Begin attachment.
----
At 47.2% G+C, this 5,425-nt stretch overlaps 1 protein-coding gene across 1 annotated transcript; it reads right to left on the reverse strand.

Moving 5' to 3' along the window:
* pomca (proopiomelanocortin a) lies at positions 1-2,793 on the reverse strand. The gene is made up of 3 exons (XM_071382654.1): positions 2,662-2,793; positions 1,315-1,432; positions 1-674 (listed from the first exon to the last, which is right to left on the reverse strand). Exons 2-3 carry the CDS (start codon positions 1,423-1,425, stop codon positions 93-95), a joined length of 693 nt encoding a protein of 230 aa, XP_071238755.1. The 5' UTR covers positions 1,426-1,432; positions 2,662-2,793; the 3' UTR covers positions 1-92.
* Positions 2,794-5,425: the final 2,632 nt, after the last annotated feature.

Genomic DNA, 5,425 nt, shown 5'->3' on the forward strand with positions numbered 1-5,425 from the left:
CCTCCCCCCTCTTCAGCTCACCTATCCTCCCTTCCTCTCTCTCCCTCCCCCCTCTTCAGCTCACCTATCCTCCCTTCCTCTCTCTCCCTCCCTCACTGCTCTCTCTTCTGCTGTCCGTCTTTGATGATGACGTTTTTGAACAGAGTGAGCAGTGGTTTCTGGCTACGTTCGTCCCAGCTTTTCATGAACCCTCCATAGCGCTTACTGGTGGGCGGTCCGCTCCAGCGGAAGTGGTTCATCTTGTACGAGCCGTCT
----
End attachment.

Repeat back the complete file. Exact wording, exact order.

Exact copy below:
At 47.2% G+C, this 5,425-nt stretch overlaps 1 protein-coding gene across 1 annotated transcript; it reads right to left on the reverse strand.

Moving 5' to 3' along the window:
* pomca (proopiomelanocortin a) lies at positions 1-2,793 on the reverse strand. The gene is made up of 3 exons (XM_071382654.1): positions 2,662-2,793; positions 1,315-1,432; positions 1-674 (listed from the first exon to the last, which is right to left on the reverse strand). Exons 2-3 carry the CDS (start codon positions 1,423-1,425, stop codon positions 93-95), a joined length of 693 nt encoding a protein of 230 aa, XP_071238755.1. The 5' UTR covers positions 1,426-1,432; positions 2,662-2,793; the 3' UTR covers positions 1-92.
* Positions 2,794-5,425: the final 2,632 nt, after the last annotated feature.

Genomic DNA, 5,425 nt, shown 5'->3' on the forward strand with positions numbered 1-5,425 from the left:
CCTCCCCCCTCTTCAGCTCACCTATCCTCCCTTCCTCTCTCTCCCTCCCCCCTCTTCAGCTCACCTATCCTCCCTTCCTCTCTCTCCCTCCCTCACTGCTCTCTCTTCTGCTGTCCGTCTTTGATGATGACGTTTTTGAACAGAGTGAGCAGTGGTTTCTGGCTACGTTCGTCCCAGCTTTTCATGAACCCTCCATAGCGCTTACTGGTGGGCGGTCCGCTCCAGCGGAAGTGGTTCATCTTGTACGAGCCGTCT